This site contains general information about copyright law to assist University of Tennessee faculty, staff, and students in understanding this complex area of the law. It does NOT provide legal advice. Legal advice can only be given and received in direct consultation with counsel, based upon all facts and circumstances involved in a specific instance. Faculty and staff who have questions about copyright related to their University activities should contact Alice Woody (865 974-3245) at the Office of the General Counsel
Copyright is an ever-changing and ever-challenging area of the law. There are many areas in which the law is not clear. The widespread use of computer and communications technologies has added new dimensions to the production and use of copyrighted materials in educational institutions. With each new opportunity to learn in the electronic classroom comes the possibility of infringing some else's copyright or having one's own copyright infringed. As Universities, faculty members, authors, traditional publishers, and electronic publishers develop new methods of communicating, their interests occasionally conflict. This area of the law is presently dynamic. Various groups are attempting to persuade Congress that copyright law should protect their interests. These groups do not agree on the nature and extent of this protection, however. Until they do, or until Congress takes action to change the current laws, this remains a murky area.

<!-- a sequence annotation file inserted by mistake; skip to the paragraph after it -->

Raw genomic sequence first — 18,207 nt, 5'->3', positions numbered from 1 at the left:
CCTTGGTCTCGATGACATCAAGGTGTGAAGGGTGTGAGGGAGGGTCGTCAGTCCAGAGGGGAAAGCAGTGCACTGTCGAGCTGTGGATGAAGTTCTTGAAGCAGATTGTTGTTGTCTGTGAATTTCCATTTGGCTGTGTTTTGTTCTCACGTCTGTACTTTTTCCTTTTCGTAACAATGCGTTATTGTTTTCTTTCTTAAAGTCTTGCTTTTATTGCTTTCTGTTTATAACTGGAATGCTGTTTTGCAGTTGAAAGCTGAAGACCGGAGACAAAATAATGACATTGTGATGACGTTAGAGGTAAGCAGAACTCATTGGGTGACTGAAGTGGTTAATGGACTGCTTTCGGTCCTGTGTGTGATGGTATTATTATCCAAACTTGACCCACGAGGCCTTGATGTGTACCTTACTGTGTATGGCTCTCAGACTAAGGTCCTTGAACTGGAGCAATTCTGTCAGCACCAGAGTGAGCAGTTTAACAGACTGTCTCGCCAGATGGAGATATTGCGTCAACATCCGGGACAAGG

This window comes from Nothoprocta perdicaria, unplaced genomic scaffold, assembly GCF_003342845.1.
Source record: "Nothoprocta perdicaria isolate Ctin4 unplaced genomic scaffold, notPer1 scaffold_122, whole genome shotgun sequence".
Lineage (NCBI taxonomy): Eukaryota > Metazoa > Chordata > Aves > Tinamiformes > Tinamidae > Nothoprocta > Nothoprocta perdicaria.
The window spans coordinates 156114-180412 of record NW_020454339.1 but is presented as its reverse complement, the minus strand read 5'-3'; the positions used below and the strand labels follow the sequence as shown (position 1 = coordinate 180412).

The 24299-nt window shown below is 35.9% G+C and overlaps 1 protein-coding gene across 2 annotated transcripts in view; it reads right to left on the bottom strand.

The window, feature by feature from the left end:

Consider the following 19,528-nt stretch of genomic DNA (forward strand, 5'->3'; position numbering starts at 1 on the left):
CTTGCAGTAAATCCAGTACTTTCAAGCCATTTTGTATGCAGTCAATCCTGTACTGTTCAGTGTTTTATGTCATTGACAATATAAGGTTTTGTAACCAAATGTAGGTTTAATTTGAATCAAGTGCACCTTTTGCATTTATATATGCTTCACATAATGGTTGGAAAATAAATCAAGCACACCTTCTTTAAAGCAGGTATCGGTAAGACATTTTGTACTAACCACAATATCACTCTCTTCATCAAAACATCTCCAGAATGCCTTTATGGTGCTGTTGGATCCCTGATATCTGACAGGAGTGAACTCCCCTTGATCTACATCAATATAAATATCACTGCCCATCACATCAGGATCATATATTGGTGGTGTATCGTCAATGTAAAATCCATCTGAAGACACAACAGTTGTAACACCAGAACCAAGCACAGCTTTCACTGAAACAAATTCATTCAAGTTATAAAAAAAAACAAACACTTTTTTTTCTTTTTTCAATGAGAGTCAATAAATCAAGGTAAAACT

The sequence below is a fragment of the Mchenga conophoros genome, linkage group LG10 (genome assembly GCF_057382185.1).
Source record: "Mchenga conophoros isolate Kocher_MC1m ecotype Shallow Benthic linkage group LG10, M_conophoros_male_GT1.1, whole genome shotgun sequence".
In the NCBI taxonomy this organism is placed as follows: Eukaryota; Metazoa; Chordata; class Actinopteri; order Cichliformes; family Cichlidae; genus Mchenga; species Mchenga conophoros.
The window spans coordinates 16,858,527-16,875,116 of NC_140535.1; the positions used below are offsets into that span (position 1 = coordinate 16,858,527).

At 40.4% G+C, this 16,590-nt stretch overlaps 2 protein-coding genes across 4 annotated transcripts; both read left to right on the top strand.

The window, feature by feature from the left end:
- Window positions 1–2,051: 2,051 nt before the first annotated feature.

The purpose of this page is to help University of Tennessee faculty, staff, and students identify some of the basic concepts about copyright in general and in the educational setting in particular and to provide access to additional information. This page does not establish a new copyright policy for the University.
The following guidelines have not been officially adopted by the University of Tennessee. However, they are generally regarded as a "safe harbor" for using copyrighted material in the classroom without permission. In fact, several courts have approved of these guidelines, especially the Guidelines for Classroom Copying, and use them to analyze whether the use of copyrighted material without permission would be allowed.